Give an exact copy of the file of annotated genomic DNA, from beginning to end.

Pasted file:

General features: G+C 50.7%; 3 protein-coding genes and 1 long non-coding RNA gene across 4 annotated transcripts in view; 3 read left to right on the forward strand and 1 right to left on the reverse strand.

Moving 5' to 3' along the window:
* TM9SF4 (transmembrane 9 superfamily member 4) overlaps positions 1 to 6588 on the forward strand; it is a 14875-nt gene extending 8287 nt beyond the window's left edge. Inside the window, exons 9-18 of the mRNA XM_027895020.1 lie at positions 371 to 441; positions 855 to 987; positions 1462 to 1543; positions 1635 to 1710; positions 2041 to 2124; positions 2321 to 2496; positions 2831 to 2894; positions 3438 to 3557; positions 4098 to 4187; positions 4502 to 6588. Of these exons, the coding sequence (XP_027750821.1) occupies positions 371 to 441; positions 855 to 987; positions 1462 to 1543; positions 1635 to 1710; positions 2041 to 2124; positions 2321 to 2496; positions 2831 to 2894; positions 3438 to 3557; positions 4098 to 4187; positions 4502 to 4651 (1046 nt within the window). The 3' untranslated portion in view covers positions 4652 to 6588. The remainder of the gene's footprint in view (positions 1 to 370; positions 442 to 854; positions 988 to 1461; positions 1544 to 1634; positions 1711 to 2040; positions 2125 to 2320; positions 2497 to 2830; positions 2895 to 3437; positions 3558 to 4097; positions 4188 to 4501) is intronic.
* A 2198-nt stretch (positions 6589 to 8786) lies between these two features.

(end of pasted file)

General features: G+C 50.7%; 3 protein-coding genes and 1 long non-coding RNA gene across 4 annotated transcripts in view; 3 read left to right on the forward strand and 1 right to left on the reverse strand.

Moving 5' to 3' along the window:
* TM9SF4 (transmembrane 9 superfamily member 4) overlaps positions 1 to 6588 on the forward strand; it is a 14875-nt gene extending 8287 nt beyond the window's left edge. Inside the window, exons 9-18 of the mRNA XM_027895020.1 lie at positions 371 to 441; positions 855 to 987; positions 1462 to 1543; positions 1635 to 1710; positions 2041 to 2124; positions 2321 to 2496; positions 2831 to 2894; positions 3438 to 3557; positions 4098 to 4187; positions 4502 to 6588. Of these exons, the coding sequence (XP_027750821.1) occupies positions 371 to 441; positions 855 to 987; positions 1462 to 1543; positions 1635 to 1710; positions 2041 to 2124; positions 2321 to 2496; positions 2831 to 2894; positions 3438 to 3557; positions 4098 to 4187; positions 4502 to 4651 (1046 nt within the window). The 3' untranslated portion in view covers positions 4652 to 6588. The remainder of the gene's footprint in view (positions 1 to 370; positions 442 to 854; positions 988 to 1461; positions 1544 to 1634; positions 1711 to 2040; positions 2125 to 2320; positions 2497 to 2830; positions 2895 to 3437; positions 3558 to 4097; positions 4188 to 4501) is intronic.
* A 2198-nt stretch (positions 6589 to 8786) lies between these two features.